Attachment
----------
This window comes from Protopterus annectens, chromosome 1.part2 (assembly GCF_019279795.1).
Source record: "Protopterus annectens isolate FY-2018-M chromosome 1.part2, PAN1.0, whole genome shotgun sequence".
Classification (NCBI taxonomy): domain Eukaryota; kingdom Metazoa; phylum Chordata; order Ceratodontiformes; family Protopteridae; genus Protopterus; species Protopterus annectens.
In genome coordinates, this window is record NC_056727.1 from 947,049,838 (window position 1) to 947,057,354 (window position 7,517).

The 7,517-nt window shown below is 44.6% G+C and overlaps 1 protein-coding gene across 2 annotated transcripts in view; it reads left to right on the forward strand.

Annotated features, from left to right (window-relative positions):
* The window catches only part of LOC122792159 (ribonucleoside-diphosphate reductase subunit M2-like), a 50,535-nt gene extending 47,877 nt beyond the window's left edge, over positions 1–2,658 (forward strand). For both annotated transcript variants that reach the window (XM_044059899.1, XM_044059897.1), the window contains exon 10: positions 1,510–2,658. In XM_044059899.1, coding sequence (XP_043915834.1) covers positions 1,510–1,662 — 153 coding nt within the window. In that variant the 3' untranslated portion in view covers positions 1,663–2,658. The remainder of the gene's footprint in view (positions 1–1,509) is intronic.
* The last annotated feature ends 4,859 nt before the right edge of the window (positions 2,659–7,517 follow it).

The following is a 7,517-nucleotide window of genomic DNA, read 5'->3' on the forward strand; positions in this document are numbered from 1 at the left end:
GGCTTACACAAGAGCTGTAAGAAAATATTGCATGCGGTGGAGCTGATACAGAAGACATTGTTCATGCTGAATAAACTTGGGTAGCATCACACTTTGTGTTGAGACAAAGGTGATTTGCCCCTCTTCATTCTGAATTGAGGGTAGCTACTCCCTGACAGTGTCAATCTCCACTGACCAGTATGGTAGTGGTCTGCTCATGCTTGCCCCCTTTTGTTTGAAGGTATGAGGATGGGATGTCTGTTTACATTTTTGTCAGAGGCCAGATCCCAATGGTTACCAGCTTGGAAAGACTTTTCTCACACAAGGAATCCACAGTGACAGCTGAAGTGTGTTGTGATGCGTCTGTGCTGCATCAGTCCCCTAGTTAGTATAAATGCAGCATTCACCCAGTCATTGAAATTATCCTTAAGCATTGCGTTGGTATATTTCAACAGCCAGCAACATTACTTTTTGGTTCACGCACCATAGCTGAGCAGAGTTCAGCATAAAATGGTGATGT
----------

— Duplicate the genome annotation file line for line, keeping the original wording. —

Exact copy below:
This window comes from Protopterus annectens, chromosome 1.part2 (assembly GCF_019279795.1).
Source record: "Protopterus annectens isolate FY-2018-M chromosome 1.part2, PAN1.0, whole genome shotgun sequence".
Classification (NCBI taxonomy): domain Eukaryota; kingdom Metazoa; phylum Chordata; order Ceratodontiformes; family Protopteridae; genus Protopterus; species Protopterus annectens.
In genome coordinates, this window is record NC_056727.1 from 947,049,838 (window position 1) to 947,057,354 (window position 7,517).

The 7,517-nt window shown below is 44.6% G+C and overlaps 1 protein-coding gene across 2 annotated transcripts in view; it reads left to right on the forward strand.

Annotated features, from left to right (window-relative positions):
* The window catches only part of LOC122792159 (ribonucleoside-diphosphate reductase subunit M2-like), a 50,535-nt gene extending 47,877 nt beyond the window's left edge, over positions 1–2,658 (forward strand). For both annotated transcript variants that reach the window (XM_044059899.1, XM_044059897.1), the window contains exon 10: positions 1,510–2,658. In XM_044059899.1, coding sequence (XP_043915834.1) covers positions 1,510–1,662 — 153 coding nt within the window. In that variant the 3' untranslated portion in view covers positions 1,663–2,658. The remainder of the gene's footprint in view (positions 1–1,509) is intronic.
* The last annotated feature ends 4,859 nt before the right edge of the window (positions 2,659–7,517 follow it).

The following is a 7,517-nucleotide window of genomic DNA, read 5'->3' on the forward strand; positions in this document are numbered from 1 at the left end:
GGCTTACACAAGAGCTGTAAGAAAATATTGCATGCGGTGGAGCTGATACAGAAGACATTGTTCATGCTGAATAAACTTGGGTAGCATCACACTTTGTGTTGAGACAAAGGTGATTTGCCCCTCTTCATTCTGAATTGAGGGTAGCTACTCCCTGACAGTGTCAATCTCCACTGACCAGTATGGTAGTGGTCTGCTCATGCTTGCCCCCTTTTGTTTGAAGGTATGAGGATGGGATGTCTGTTTACATTTTTGTCAGAGGCCAGATCCCAATGGTTACCAGCTTGGAAAGACTTTTCTCACACAAGGAATCCACAGTGACAGCTGAAGTGTGTTGTGATGCGTCTGTGCTGCATCAGTCCCCTAGTTAGTATAAATGCAGCATTCACCCAGTCATTGAAATTATCCTTAAGCATTGCGTTGGTATATTTCAACAGCCAGCAACATTACTTTTTGGTTCACGCACCATAGCTGAGCAGAGTTCAGCATAAAATGGTGATGT